DVD Review: It’s the Old Army Game

STUDIO: Kino Lorber | DIRECTOR: Edward Sutherland | CAST: W.C. Fields, Louise Brooks, Blanche Ring, William Gaxton, Mary Foy
RELEASE DATE: 3/13/18 | PRICE: DVD $13.99, Blu-ray $29.95
BONUSES: new score composed by Ben Model, audio commentary by writer James Neibaur
SPECS: NR | 75 min. | Silent comedy | 1.33:1 fullscreen | 2.0 stereo

RATINGS (out of 5 dishes): Movie   | Audio  | Video  | Overall

W.C. Fields is best remembered as a verbal comedian in Thirties talkies, but he spent decades before that as a juggler and physical comic on the stage and in silent films (six of the dozen he made are sadly lost). The 1926 feature It’s the Old Army Game offers the best glimpse of Fields’ physical humor and the formation of his “henpecked husband” character, which was a natural precursor of every harassed dad figure on later radio and TV sitcoms.

Like a lot of Fields’ best films, Army Game is a series of wonderful comic set-pieces that are punctuated by small snippets of plot. That plot concerns Elmer Prettywillie (Fields), a drug store owner who is unknowingly roped into selling bogus plots of land.

Joseph Geraghty, Joseph P. McEvoy and William Le Baron are the credited screenwriters, but Fields (like Mae West and Stan Laurel) devised and plotted the gags and set-pieces in his film work. Here he drew on a play he co-wrote with McEvoy, The Comic Supplement, which contained segments so funny he effortlessly expanded them in his later talkie masterpiece It’s a Gift (1934).

The best of these is an extended sketch in which he tries to get some sleep out on his porch and is repeatedly woken up by loud tradespeople and neighbors. The most timeless of the other gags involve annoying customers, a plague that will last as long as retail stores are in existence.

The only odd element here is that Prettywillie isn’t a henpecked husband — he lives with his nagging sister and her bratty son, so he’s actually a henpecked uncle. He is also romantically pursued by the aged aunt of his own object of obsession, his store clerk, played by Louise Brooks.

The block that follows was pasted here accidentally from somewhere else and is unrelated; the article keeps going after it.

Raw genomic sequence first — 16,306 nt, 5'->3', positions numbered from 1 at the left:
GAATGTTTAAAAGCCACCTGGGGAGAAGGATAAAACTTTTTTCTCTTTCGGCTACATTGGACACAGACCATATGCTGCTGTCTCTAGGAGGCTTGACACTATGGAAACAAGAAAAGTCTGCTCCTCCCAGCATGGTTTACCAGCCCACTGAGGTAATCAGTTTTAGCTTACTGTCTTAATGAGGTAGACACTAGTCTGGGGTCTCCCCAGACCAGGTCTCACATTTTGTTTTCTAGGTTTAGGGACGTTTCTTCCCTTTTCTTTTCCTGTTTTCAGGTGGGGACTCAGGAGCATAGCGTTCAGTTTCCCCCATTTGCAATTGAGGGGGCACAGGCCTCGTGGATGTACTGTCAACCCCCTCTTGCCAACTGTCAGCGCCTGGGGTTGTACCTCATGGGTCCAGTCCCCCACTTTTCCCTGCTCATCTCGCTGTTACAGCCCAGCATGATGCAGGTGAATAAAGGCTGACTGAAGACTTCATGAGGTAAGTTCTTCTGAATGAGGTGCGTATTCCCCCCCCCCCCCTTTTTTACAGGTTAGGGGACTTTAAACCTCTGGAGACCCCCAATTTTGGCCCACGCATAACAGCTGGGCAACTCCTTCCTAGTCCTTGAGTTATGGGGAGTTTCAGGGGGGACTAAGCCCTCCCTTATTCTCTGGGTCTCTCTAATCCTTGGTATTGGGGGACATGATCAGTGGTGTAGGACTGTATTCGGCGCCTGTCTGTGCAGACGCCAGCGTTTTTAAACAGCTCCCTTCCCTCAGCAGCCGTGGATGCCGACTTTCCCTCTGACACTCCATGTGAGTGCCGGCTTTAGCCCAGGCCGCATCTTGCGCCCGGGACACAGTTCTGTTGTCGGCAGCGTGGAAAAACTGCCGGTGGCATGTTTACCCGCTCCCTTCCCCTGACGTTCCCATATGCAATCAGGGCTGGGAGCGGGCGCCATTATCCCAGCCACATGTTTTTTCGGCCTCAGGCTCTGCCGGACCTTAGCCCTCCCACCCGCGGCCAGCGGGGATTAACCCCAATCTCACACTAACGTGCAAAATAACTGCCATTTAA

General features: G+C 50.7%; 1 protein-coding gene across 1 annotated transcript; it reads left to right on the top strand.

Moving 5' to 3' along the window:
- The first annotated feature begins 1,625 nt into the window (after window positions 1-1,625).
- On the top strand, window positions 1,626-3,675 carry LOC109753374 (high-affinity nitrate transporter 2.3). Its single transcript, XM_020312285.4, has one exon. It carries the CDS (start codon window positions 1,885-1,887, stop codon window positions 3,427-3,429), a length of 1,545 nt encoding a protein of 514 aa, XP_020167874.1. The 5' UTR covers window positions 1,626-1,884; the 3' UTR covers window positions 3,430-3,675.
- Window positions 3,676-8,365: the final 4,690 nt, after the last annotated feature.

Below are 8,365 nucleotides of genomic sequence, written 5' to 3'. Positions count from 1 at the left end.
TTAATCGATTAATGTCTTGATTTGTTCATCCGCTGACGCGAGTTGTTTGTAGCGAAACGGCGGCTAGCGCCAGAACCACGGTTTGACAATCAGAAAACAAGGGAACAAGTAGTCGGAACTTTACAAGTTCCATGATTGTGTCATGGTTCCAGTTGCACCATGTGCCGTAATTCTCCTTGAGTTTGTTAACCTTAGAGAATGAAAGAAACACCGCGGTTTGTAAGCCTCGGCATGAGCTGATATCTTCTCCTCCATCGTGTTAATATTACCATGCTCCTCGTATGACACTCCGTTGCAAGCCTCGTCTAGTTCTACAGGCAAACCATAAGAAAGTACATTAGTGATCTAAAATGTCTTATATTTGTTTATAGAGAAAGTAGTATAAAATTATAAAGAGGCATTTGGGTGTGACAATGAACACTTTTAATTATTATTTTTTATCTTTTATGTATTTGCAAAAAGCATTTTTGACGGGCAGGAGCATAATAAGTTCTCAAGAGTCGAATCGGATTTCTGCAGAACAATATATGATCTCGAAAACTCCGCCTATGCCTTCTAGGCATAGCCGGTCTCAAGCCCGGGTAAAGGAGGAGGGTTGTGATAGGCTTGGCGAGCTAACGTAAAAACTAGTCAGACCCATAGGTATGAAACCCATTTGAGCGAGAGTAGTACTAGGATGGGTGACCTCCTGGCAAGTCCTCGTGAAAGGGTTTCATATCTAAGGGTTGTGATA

Brooks’ character falls for the crooked (or is he — the film’s sudden ending claims otherwise) realtor; their bumpy romance is a subplot that is watchable only because of Brooks’ characteristic radiance onscreen.

Her acting was so subtle and under-played that one can readily see why her cult has remained strong for so many decades. Brooks’ future real-life husband Sutherland is wise enough to have her clad in a swimsuit (albeit a very demure body-covering number) for a “country swim” sequence that never actually takes place.

Army Game is not only a sort of portmanteau of bits that show off Fields’ comic agility (which he did exhibit in his talkies, but to a much lesser extent). It also provides a wonderful blueprint for the family comedies that he was to make just a few years later. Some of the drug store gags show up not only in It’s a Gift but also in his Mack Sennett shorts (The Pharmacist, The Barber Shop). One of his pithiest aphorisms appears here in the intertitles, both the dialogue and in the film’s “moral” — “Never give a sucker an even break.”

Army Game was released by Kino Lorber in tandem with another Fields’ silent, Running Wild (1927). Amusing but not as imaginative as Army Game, the film finds Fields cast once more as a henpecked character (in this instance it really is his wife controlling him) who is unwittingly hypnotized and dominates his former persecutors. The comic set-pieces are good, but it is not a must-see like Army Game.

Buy or Rent It’s the Old Army Game

About Ed

Ed Grant has written about film for a wide range of periodicals, books and websites. He edited the reference book The Motion Picture Guide Annual and, since 1993, has produced and hosted the weekly cable program Media Funhouse, which Time magazine called “the most eclectic and useful movie show on TV.”